Sunday, February 21, 2016

10 #EdTech Tools to Strengthen Relationships with #Students & #Parents

More and more, educators are embracing tech to end teaching as we know it and open the doors to powerful learning and relationship-building opportunities. This is important when large class loads make it difficult for teachers to support self-directed learning and get to know each student well. Fortunately, there are powerful digital tools available that teachers can use to more deeply connect not only with their students, but also student's parents or guardians. (For real-life samples, read comments.)

Below are ten digital resources that educators are using with students and families. All are available to you and your students at no cost.

Discover your student’s unique strengths
Technology tools can unlock insights about students

See your students in a completely different way
Teachers can get to know their students better
and teach in a way that focus on their strengths. 

How it strengthens relationships
Wouldn’t it be great if you could have a profile that uncovered every child’s passions and unique strengths? You do and it’s called Thrively.  This tool allows you to identify every child by what they care about and how they best learn and it is free! Students are more than just a number. Thrively reveals each child’s genius and helps you to better understand their unique interests and motivations.The learning profile finally gives teachers a tool that helps them get to know their students better and can help them realistically customize how children learn based on what works best for them.  Read more about using Thrively at school here.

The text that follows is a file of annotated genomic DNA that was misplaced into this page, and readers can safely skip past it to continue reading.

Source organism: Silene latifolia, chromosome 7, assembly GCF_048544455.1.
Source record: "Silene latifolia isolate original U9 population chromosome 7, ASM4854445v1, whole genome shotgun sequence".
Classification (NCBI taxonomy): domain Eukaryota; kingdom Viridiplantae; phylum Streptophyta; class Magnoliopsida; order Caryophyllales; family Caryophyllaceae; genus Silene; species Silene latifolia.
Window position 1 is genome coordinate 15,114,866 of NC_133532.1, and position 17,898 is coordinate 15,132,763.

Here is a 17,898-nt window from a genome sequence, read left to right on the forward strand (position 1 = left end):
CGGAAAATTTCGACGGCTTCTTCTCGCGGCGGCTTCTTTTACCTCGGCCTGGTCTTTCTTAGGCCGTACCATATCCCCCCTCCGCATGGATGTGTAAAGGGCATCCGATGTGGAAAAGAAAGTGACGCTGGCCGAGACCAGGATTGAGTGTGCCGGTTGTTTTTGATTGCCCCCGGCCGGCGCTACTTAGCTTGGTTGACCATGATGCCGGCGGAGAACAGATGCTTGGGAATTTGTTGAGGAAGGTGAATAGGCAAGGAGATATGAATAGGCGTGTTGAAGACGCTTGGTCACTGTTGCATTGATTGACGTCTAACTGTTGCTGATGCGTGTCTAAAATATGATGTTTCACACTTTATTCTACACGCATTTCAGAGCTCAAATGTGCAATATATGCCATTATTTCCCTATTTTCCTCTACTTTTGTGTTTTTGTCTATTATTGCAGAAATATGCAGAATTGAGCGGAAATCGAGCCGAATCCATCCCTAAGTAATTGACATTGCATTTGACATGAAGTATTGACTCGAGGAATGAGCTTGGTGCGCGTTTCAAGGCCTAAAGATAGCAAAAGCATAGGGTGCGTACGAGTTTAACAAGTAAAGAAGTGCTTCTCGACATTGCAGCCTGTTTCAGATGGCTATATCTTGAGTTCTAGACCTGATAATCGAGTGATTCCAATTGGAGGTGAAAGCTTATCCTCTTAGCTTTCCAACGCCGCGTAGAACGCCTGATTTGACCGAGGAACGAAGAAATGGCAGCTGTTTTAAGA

Start an online space in Edmodo, Google, or Facebook for your students. All platforms allow you to secure privacy settings while getting to know your students better and help keep conversations going.  When you host an online community for students you help provide positive digital citizenship experiences in a safe environment and also teach students strategies to engage in and build a personal learning network.